2) Knives should have a grip that you can hold onto, particularly if they are for field or 'fighting' use.Wood and leather are good, G10 is good, textured plastic is good. Smooth materials like ivory or non textured aluminum are probably less good.
3) Folding knives will have a lock of some sort. The exception is for tools like multi tools that have a knife blade almost as an ancillary feature to the pliers, screwdrivers, etc.
4) Fixed blade knives will be have a tang that runs through the handle to the hilt. At a minimum a thin 'rat tail' tang but the ideal situation is a tang that is the width of the handle all the way to the hilt.

The Mora is worth discussing here because they are a useful tool that does not meet my preference. They are a fixed blade with a half to 3/4 handle rat tail type tang. Honestly I consider them a very affordable beefier version of an everyday carry folding knife. They are a great light to medium duty belt knife at a price that allows them to be almost disposable. Presuming normal knife use you will probably never destroy a Mora.

5) For a general use knife 3/8th's to 1/4 is a good width. I think proportion is significant here. My big ole camp knife is 1/4 inch thick but it is over a 9.5 inch blade with a total length of 15 inches. I probably wouldn't want a quarter inch thick knife with a 3 inch blade.

6) For a general use knife I favor lengths between 5 and 7 inches with a half inch or so error on either side for good tools like the Mora or  Ka Bar.

7) For outdoor or tactical use I favor stainless steel or coated carbon steel blades. The ease of cutting and ability to resharpen of  non coated carbon steel knives is great but they are hell to maintain in wet environments.

 Not so long ago I took a Mora to the field for a month. It was great till I had to work for half a day setting up tents in the rain. To the point my carbon steel mora companion got wet and rusted. In general I think folks who do not get to choose when they go to the woods need to be prepared to get wet. I'm looking at getting the same military companion knife in stainless steel.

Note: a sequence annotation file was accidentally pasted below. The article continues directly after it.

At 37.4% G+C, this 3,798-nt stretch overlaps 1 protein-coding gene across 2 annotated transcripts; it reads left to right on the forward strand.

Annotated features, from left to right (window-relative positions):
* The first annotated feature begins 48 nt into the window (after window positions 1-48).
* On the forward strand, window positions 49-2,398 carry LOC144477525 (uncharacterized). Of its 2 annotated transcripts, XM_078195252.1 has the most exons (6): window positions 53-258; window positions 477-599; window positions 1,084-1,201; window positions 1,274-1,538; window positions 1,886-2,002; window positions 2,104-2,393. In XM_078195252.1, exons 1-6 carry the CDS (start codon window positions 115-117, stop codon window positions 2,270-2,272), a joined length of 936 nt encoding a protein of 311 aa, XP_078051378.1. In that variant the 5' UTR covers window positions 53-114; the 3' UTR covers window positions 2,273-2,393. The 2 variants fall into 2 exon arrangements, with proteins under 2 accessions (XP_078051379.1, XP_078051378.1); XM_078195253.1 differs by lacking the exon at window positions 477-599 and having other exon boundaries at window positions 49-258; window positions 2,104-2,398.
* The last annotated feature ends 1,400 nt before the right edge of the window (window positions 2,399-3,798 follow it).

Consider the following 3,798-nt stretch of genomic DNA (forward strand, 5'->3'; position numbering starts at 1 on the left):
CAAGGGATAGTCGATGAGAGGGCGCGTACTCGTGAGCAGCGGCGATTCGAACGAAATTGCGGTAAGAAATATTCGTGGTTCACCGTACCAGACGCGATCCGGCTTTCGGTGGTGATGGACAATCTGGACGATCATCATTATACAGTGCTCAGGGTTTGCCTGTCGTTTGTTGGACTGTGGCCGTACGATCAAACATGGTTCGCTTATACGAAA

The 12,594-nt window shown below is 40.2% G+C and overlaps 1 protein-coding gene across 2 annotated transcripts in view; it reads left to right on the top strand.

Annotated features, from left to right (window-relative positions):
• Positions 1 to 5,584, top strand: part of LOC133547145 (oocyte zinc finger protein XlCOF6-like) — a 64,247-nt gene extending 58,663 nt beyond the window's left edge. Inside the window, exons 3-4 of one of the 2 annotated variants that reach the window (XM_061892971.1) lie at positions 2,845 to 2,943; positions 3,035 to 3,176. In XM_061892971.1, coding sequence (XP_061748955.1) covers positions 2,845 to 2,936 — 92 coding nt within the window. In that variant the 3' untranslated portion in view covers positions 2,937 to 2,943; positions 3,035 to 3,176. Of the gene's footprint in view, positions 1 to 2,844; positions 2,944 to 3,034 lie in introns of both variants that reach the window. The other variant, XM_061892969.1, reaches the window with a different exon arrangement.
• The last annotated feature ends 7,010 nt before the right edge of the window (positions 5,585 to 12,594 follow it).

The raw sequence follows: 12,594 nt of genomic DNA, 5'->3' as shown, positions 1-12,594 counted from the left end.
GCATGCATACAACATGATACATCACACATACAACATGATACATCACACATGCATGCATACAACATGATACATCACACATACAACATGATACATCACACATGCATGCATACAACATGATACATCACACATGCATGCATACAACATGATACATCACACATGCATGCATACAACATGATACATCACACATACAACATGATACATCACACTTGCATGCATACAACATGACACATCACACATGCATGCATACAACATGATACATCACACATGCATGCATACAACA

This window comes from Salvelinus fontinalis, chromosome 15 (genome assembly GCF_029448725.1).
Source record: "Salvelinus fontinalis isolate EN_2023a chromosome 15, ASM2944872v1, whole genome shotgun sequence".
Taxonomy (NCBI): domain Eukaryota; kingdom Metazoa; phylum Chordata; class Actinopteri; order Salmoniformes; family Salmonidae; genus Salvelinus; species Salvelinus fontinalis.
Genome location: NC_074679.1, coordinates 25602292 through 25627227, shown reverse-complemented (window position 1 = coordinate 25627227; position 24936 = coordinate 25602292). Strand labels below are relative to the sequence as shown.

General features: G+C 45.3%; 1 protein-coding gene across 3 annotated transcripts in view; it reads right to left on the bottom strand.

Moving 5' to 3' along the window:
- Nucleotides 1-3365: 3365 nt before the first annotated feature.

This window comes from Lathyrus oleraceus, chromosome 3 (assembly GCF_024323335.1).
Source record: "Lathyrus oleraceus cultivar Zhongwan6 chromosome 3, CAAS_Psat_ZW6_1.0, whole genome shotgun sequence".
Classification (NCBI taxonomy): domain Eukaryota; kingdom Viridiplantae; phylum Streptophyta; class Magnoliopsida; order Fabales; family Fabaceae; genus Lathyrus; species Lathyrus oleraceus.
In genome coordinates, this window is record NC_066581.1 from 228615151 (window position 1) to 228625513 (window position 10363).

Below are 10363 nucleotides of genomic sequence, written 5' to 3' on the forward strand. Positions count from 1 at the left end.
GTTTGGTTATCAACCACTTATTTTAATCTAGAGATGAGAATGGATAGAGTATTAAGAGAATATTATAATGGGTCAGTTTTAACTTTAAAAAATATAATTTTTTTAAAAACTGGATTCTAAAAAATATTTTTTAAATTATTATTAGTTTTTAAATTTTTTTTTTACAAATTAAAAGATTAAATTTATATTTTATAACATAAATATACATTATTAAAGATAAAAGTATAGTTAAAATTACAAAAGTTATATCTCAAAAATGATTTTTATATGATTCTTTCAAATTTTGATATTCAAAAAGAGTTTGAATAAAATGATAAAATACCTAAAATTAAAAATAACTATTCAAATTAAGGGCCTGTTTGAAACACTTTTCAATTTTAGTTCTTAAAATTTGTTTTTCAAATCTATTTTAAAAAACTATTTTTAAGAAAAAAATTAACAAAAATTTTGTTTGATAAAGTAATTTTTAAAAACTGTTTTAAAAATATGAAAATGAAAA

8) Do not bring a knife to the field you are not willing to use. Going full in with a ka bar will get you a lot more than worrying if a Busse will get scratched. I'm not saying you shouldn't bring an expensive knife to the field just to do so if you will actually use it. If you are so worried about it getting scratched then be honest, call it a safe queen and get another knife to use.

So those are my thoughts on that. What do you think?

Tuesday, May 20, 2014

Knive Wishes

Lets say that a knife, to be specific any knife you want without consideration for cost or such, would show up at your door tomorrow. What would it be?

Mine would be Busse Team Gemini Light Brigade with the sage finish and black canvas grips. It's concept off use would be as a 'one tool option', survival blade and 'combat knife'. A close second would be a Randall Model 5 Camp and Trail 6". No huge reason for this one it would just be cool to own a Randall.

Monday, March 3, 2014

ESSE 5 Not For Me

My ESSE 5 showed up. Immediately did not like it. One of those things that can happen with her or mail order purchases I suppose. Too heavy for my concept of use. Also the handle was overly long like almost Hand and a half sized. Looks hell for stoutbut though. Also it had some sort of oil stains on the grip which just irritated me. Not a huge deal on a cheap knife but this isn't a cheap knife. I'm not saying it is a bad knife. Just that it is not for me. So it will get returned. I might get an esse 4 or a slightly lighter knife of similar size to replace it. Not sure yet. Thankfully Amazon has a pretty liberal return policy and I decided this immediately after seeing the knife.

Saturday, February 15, 2014

Product Review Update: Pathfinder Trade Knife

 Pathfinder Trade Knife and sheath.
 Reverse view
 Close up of the handle. It is pretty nice looking. Also the bow drill divet thing is a nice little touch.
 Comparison of the Benchmade Bushcrafter and the Pathfinder Trade Knife. Note the difference in handle size. Small handed folks might not like the Benchmade and the opposite is true for the Trade Knife.

This knife was reviewed back in Dec 2012 and it is time for an update as I've had it for awhile now. Used it for a variety of tasks from food prep and accompanying my fork at the table to varied wilderness type tasks.